Morningstar's Guide to Market Uncertainty
Here's how to take control of your portfolio in turbulent times.
Uncertainty abounds for today's investor. Uncertainty about what the new COVID-19 variant, Omicron, may mean for the economy has triggered stock market volatility. There's a good deal of uncertainty around the outlook for Federal Reserve policy, too, as inflation persists.
Investors often hear that they should tune out the market's noise and not pay attention to market turbulence. But tuning out can be hard to do--and in some cases, it could be a mistake.
In fact, Morningstar's director of personal finance Christine Benz suggests that investors who are nearing or in retirement should use market volatility as an impetus to re-examine their portfolios. No, she doesn't advise that everyone move entirely to cash. But she does suggest that retirees and the near-retired check up on their asset allocations and consider their withdrawal rates, among other things.
What about accumulators who have decades before they retire? Of course, younger investors have more time to make up for any stock-market losses. But if you're spooked by the market's recent volatility, there are some things you can do.
Here are some of our best ideas for taking control of your portfolio in turbulent times.
Should You Buy During a Downturn?
Christine Benz discusses how two types of investors can approach this period.
Your Market Downturn Tool Kit
Knocking off these investment jobs will keep you focused on the big picture.
What to Do (and Not Do) in a Volatile Market
Christine Benz discusses how investors should handle the turmoil, whatever the life stage.
What Happens to Our Investing Habits in Times of Turmoil?
This is an opportune time to take notice of our financial habits.
4 Ways to Turn a Down Market to Your Advantage
Christine Benz Offers some practical things that investors can do in this market uncertainty.
Risk, Not Volatility, Is the Real Enemy
Grant us investors the wisdom to know the difference.
When Standing Pat Doesn't Sit Well
A hands-off policy for your portfolio amid market volatility is usually the best advice, but there are exceptions to that rule.
A Down-Market Survival Guide for Preretirees
If you're within 10 years of retirement, this eight-step review can help you improve your situation--and your peace of mind.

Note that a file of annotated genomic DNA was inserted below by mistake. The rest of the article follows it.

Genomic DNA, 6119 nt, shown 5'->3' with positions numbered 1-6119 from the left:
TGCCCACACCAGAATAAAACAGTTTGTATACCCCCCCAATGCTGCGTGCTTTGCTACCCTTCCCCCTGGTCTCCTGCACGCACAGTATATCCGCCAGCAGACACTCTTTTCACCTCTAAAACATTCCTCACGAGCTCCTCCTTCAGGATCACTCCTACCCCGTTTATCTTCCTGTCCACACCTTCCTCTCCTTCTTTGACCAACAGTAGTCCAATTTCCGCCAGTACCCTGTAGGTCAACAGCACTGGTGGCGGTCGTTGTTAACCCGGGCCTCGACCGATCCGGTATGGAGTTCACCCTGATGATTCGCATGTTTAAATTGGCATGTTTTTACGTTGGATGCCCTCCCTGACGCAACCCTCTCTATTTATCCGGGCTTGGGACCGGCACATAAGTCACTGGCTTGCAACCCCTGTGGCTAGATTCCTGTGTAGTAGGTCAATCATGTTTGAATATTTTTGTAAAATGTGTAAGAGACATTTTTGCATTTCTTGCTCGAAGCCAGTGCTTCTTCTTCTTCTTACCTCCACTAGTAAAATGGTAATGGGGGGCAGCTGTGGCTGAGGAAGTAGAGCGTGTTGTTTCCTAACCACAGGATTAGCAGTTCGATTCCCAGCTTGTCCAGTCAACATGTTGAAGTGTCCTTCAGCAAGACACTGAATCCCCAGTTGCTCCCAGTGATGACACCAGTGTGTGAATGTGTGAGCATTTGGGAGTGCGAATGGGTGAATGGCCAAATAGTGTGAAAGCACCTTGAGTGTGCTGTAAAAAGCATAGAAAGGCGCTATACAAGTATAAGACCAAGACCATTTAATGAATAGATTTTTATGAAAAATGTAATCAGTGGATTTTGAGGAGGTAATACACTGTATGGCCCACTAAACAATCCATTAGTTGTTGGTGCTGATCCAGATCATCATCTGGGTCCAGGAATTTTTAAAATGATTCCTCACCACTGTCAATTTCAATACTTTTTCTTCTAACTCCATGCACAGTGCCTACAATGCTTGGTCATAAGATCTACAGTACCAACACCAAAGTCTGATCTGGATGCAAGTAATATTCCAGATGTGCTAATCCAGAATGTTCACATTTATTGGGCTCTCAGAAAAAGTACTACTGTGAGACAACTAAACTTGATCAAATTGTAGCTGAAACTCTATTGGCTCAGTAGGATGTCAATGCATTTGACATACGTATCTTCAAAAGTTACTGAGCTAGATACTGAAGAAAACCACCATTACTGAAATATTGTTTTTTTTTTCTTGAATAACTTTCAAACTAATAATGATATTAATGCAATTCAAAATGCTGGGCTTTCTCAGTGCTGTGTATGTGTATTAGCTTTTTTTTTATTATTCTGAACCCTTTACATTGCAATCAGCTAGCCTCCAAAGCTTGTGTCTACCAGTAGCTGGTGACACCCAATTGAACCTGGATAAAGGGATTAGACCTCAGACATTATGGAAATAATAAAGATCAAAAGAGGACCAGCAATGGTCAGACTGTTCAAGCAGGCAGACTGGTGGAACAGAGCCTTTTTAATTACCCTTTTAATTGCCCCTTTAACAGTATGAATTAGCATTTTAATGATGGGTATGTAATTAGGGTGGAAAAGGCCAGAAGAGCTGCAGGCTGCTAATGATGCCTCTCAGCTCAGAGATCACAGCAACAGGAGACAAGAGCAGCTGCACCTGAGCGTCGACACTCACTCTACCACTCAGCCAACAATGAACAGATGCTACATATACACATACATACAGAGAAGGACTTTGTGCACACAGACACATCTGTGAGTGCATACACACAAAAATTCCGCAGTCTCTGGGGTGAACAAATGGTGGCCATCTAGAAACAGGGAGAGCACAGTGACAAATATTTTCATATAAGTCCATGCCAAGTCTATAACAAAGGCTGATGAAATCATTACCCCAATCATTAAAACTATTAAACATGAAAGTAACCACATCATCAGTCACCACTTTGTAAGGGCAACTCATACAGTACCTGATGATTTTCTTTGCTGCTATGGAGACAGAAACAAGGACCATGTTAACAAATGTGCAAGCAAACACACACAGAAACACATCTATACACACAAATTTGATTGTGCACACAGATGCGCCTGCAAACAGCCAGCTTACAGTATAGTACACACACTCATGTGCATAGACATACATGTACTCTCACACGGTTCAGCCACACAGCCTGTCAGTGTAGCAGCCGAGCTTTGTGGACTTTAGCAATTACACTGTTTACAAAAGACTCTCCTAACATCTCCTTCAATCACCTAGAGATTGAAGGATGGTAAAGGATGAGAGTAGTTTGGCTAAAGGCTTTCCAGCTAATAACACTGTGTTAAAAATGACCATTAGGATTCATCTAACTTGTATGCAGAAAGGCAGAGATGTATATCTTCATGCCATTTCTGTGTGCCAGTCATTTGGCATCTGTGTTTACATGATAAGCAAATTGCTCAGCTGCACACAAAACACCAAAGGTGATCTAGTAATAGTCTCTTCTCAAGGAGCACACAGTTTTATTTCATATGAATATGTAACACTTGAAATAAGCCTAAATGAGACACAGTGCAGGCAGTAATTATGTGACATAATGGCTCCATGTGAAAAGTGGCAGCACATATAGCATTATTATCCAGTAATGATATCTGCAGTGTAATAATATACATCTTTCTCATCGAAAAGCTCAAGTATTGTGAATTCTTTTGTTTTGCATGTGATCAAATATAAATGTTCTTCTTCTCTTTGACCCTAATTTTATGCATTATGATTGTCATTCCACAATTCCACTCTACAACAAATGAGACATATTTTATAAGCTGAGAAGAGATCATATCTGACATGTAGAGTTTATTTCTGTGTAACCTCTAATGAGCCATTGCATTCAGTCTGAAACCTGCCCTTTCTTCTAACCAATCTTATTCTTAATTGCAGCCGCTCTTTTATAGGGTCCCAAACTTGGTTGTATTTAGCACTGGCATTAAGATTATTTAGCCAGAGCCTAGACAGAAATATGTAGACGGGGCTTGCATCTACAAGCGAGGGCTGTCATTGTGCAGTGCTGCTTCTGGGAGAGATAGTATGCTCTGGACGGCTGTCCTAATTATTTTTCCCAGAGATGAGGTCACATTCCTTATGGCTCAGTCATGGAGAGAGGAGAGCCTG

A Down-Market Survival Guide for Your 20s, 30s, and 40s
When you have many years until retirement, market volatility should be easy to shrug off, but it isn't always. A step-by-step guide to taking control.
A Down-Market Survival Guide for Retirees
These six steps can help you take back control in uncertain times.
A Checklist for Volatile Markets: Saver Edition
Running through our six-step checklist can provide peace of mind with your portfolio and plan if volatility persists.
A Checklist for Volatile Markets: Retiree Edition
Volatility is usually more distressing for retirees than it is for people who are earning a paycheck. Here's how to find peace of mind.
Retirees: Avoid These Traps in Turbulent Markets
Recent volatility provides a good reason for retirees to check up on their portfolios--but don't overdo it.
The Time Is Right to De-Risk Your Retirement Portfolio
For pre-retirees and retirees, the risk of standing pat with a too-heavy portfolio mix outweighs the downside of exiting stocks too early.
e ideal backdrop for a systematic checkup on your portfolio's risk factors.
How to Reduce Risk in Your Portfolio Using a Light Touch
If market volatility is making you anxious, Christine Benz offers some ways to reduce risk in your portfolio without derailing your long-term plan.
Emotional Investing: What It Costs, and What to Do About It
It's gets expensive when investors sell during downturns, research shows.
Check Your Biases When Making Money Decisions
Using tested techniques can help you skip the mental short cuts and remind yourself of what you're working toward during the coronavirus pandemic.
3 Charts That Show Why Investors Should Stay the Course Throughout Market Turmoil
What we've learned about sticking out bear markets, avoiding short-term losses, and not trying to time the market.